This section is from the "Elementary Principles of Economics" book, by Richard T. Ely and George Ray Wicker. Also available from Amazon: Elementary Principles Of Economics: Together With A Short Sketch Of Economic History
It remains for us to consider briefly but in detail some of the frictional elements which are most frequently present in modern business, preventing the realization of the perfectly competitive price.
1.Custom. One influence which we have to notice as being opposed to competition is that of custom. By force of custom, acting especially in retail markets, the prices of commodities may stand for some time above the normal level. It is evident, however, that custom is powerless to maintain a price below the normal, unless the seller has some economic advantage that he is willing to share with his customers. Otherwise such a price would spell ruin for the retail dealer.
2.Immobility of Labor. A second frictional element is the immobility of labor. Our law of value assumes a competition by which laborers will move freely from place to place, and from occupation to occupation. There are very many cases in which the facts of real life do not accord with this assumption, although it is true that with advancing civilization such competition approaches nearer and nearer to realization. It is easier than ever before for men to travel from places in which labor is plentiful to places in which labor is scarce. On the whole, it is easier than ever before for men to transfer their labor from one industry to another. Especially is it easier in our day for parents to choose the occupations for which they will train their children. But inasmuch as laborers are often prevented even now by home ties, or poverty, or ignorance, from carrying their labor to the best market for it, and inasmuch as they are similarly prevented in many cases from entering into occupations which might prove more remunerative, it often happens that labor in different places or in different occupations is not rewarded in proportion to the sacrifice involved. In such cases, although the supply of the commodity may be determined by the cost of production, yet the cost of production of different commodities will not be proportioned to the actual sacrifices incurred, and there is in such cases an apparent rather than a real exception to our theory of value.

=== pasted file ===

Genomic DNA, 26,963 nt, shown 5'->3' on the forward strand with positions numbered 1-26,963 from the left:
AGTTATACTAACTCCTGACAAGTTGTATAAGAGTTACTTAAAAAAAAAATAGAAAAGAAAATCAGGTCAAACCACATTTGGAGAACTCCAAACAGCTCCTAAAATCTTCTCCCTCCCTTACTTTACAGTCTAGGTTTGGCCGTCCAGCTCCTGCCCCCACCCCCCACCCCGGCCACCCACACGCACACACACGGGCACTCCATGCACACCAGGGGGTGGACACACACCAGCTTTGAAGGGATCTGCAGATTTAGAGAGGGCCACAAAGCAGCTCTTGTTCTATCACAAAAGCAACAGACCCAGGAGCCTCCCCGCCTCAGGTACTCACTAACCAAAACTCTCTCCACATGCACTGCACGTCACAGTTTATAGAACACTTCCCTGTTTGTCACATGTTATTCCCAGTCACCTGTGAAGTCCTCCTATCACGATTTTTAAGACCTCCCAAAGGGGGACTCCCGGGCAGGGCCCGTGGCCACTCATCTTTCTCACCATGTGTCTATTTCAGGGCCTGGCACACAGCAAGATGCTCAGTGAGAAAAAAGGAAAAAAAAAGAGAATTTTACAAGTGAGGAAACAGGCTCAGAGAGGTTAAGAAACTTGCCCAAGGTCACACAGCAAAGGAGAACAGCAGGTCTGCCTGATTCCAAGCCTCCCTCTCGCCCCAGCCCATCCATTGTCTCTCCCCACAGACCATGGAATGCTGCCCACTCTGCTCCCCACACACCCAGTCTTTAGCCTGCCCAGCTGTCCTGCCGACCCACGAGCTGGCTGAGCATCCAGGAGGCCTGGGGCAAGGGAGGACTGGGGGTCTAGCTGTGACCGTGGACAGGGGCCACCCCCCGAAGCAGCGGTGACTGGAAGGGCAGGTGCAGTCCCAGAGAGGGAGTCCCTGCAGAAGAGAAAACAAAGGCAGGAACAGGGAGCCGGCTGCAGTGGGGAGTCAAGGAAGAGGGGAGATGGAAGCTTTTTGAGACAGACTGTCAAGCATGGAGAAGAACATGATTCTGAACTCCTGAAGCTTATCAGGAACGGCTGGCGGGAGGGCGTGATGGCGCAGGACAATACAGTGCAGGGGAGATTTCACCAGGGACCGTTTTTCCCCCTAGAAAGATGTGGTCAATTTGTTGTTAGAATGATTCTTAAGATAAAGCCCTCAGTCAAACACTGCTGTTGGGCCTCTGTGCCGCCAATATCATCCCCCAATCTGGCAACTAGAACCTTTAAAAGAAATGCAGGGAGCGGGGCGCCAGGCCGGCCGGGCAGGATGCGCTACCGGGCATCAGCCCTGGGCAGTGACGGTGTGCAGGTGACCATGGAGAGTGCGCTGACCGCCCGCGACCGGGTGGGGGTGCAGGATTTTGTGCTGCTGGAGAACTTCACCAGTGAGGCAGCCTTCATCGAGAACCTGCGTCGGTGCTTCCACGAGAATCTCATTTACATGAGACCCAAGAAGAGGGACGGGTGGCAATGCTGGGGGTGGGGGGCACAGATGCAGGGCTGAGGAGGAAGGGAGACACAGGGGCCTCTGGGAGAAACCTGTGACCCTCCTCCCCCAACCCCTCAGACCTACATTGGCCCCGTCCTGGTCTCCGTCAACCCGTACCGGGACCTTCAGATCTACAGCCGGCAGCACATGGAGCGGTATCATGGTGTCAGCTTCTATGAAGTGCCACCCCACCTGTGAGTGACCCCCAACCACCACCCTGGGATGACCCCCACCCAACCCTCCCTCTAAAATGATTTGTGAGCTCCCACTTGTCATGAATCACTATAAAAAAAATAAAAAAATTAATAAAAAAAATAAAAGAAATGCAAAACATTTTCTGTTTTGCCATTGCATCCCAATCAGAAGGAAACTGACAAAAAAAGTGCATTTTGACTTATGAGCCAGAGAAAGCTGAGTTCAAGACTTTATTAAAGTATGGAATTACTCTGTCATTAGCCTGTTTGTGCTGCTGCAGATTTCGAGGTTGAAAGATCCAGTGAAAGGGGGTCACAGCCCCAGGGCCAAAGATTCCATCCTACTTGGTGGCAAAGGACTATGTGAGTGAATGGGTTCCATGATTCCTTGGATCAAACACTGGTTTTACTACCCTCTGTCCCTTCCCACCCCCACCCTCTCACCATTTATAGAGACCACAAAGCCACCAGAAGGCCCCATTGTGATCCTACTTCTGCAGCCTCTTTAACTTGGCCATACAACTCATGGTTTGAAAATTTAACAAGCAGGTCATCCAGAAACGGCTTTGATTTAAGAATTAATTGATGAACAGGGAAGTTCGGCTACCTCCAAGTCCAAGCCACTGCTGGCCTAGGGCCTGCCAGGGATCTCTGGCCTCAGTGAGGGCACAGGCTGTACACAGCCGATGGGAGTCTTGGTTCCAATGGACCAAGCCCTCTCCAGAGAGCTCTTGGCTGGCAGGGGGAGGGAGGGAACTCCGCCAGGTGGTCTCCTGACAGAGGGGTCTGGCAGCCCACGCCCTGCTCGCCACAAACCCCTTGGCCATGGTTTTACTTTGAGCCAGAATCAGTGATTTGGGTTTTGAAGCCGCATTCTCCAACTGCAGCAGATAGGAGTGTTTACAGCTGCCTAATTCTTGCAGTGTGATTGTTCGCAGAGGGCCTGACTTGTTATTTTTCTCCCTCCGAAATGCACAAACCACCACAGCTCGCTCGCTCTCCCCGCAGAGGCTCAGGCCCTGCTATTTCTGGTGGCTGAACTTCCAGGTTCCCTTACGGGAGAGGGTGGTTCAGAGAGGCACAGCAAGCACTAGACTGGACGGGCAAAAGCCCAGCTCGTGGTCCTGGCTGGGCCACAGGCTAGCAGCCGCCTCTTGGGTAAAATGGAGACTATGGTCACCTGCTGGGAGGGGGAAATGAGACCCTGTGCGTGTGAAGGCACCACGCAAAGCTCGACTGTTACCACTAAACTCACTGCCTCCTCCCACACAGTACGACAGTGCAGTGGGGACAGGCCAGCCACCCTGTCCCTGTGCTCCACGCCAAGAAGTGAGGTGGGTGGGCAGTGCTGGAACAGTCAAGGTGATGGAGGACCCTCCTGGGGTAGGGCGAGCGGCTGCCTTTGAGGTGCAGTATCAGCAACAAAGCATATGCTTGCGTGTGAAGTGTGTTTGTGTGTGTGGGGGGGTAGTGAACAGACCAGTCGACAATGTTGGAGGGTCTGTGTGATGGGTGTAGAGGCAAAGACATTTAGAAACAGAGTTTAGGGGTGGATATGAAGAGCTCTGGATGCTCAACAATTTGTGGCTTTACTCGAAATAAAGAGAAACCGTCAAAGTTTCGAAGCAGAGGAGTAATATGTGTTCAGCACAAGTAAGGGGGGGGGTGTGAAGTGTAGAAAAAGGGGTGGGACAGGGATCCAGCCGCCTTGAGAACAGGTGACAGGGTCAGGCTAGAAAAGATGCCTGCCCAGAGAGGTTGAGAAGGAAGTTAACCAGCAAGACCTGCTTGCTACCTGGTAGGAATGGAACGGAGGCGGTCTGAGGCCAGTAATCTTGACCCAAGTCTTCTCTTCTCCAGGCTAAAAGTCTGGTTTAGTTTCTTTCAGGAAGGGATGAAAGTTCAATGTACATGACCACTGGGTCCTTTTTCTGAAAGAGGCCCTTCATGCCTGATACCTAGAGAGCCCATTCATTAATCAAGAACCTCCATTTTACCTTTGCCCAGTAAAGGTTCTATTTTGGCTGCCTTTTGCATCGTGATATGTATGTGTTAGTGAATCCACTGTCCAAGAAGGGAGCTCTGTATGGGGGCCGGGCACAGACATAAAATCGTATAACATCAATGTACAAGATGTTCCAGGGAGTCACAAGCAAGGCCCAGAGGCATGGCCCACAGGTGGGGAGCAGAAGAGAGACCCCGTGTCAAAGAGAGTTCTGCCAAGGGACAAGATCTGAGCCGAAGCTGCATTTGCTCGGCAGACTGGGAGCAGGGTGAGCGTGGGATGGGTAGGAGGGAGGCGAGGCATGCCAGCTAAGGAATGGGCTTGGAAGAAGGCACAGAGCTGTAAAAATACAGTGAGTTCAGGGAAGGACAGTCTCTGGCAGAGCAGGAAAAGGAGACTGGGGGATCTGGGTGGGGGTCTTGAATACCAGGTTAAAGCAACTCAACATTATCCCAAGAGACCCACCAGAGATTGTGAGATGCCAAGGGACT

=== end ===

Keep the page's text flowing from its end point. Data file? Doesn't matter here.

3. Unequal Taxation. Unequal taxation also gives rise to exceptions to our theory of value, unless we are prepared to regard taxes themselves as a part of the cost of production. If taxes were laid in equal proportions upon all industries, so that all products were raised in price in equal proportion, then the ratio in which different commodities would exchange for one another might remain the same. In other words, values might not be affected. But such taxation is clearly impossible, and therefore we are obliged to qualify in this regard our theory of value.